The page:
I am continuing with some of my more favorite or important It’s Wednesday columns. This would fall in the former category. Occasionally I permitted myself, with your indulgence, to share news about my family. This one from May of 2009 seems timely on at least two levels.
The years do fly by. If I may digress from my usual Wednesday agenda of saving the world, or at least Judaism or some of its adherents, let me report that on Sunday Gail and I got to watch our son Marc graduate from college. The first two notes of Trumpets Voluntary were enough to start the flow of tears. While many of you remember Marc racing around the shul with his teddy bear, just a few months ago it seems, we were remembering that and much more. And we were thinking of our own college graduations, at which nobody was texting or tweeting, and feeling extremely old. Graduations are always bittersweet events, marking good passages in life that we prayed for (and paid for), but also reminding us that we (the parents) are on our own life’s journey and our rest stops are getting more frequent.
There was a special irony to this particular graduation. Decades ago, as I was almost finishing my PhD in Biblical Studies, I applied for a faculty position in the Religious Studies Department at Haverford College. I was brought in to give two lectures and speak with faculty. I wasn’t bad, but an Israeli academic with many years in the field and 35+ articles to his name got the position. Their bad luck. But I went on to work in Hillel for 23 amazing years, even visiting Haverford a few times to do my evaluation/ trouble shooting thing that I did in that part of my life. By the time Marc decided to apply to Haverford, I had about forgotten my own experience there. Now of course I think about it, mostly because it is a reflection on how our lives are often determined by accidents of history. Had I been offered the position those decades ago, I would have accepted it and likely have been on the Haverford faculty my whole life, as it is an amazing campus and an idyllic work situation. Of course I would never have met Gail then, and Marc would not exist as he does now. I would never have known either of them, and likely never have known you either. “Man plans and God laughs.” Still true.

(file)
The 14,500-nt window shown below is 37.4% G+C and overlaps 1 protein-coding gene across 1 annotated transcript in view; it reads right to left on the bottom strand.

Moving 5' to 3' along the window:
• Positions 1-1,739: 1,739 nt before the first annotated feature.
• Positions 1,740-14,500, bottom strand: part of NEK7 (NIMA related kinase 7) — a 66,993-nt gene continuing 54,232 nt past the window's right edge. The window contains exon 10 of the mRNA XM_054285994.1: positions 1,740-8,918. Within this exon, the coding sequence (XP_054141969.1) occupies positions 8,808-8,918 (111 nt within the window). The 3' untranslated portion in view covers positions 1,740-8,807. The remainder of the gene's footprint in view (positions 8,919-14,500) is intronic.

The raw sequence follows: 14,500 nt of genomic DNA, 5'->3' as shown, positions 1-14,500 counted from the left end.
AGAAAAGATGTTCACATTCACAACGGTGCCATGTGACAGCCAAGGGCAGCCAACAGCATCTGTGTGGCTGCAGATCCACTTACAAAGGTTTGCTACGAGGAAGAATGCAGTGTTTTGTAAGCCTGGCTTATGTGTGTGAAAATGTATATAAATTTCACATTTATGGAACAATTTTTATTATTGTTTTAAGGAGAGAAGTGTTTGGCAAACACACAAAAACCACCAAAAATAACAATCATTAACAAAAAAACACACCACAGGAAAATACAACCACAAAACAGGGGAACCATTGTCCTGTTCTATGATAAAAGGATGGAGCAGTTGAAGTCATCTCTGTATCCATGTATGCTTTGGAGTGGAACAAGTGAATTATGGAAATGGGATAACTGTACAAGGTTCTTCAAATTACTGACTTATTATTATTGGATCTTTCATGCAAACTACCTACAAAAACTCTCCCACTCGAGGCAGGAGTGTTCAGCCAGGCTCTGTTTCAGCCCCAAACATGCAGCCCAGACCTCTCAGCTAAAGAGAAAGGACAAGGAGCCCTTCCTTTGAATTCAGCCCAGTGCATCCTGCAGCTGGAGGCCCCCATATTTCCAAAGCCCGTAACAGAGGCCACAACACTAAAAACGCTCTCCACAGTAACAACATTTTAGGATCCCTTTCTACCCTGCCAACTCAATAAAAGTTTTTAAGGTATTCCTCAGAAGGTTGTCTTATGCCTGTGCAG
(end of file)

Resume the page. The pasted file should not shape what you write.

Many other of Marc’s original Beth El group also graduated in recent weeks. Those parents have their own stories to tell, their own sets of memories, their own trepidations as their kids embark on their life journey in a very uncertain world. I hope I speak for them too in thanking God and our community for helping to bring our kids and us to this happy occasion.
Reflect upon graduations in your own life, get some goose bumps, and have a good Wednesday. Bill Rudolph
Back to now. Marc went on to do City Year, then earn a Master’s in Education from Bank Street College, and is now teaching elementary school in Boston. As you may recall, he met Karen Terry in the middle of their freshman year, nine years ago. They were married this summer in the Hudson Valley. Guess who got to officiate? Karen is finishing a Master’s at Harvard Divinity School. We hope to see them twice in May, early on for our first grandchild Bat/Bar Mitzvah and then in mid May for some shul event. Even more important, they are loyal readers of It’s Wednesday!
Have a good day, and enjoy the remaining days of Passover. Once it starts, Passover is one of my two favorite holidays (Sukkot the other.) Wishing you Moadim L’Simchah – may your holiday be a joyful one. Bill Rudolph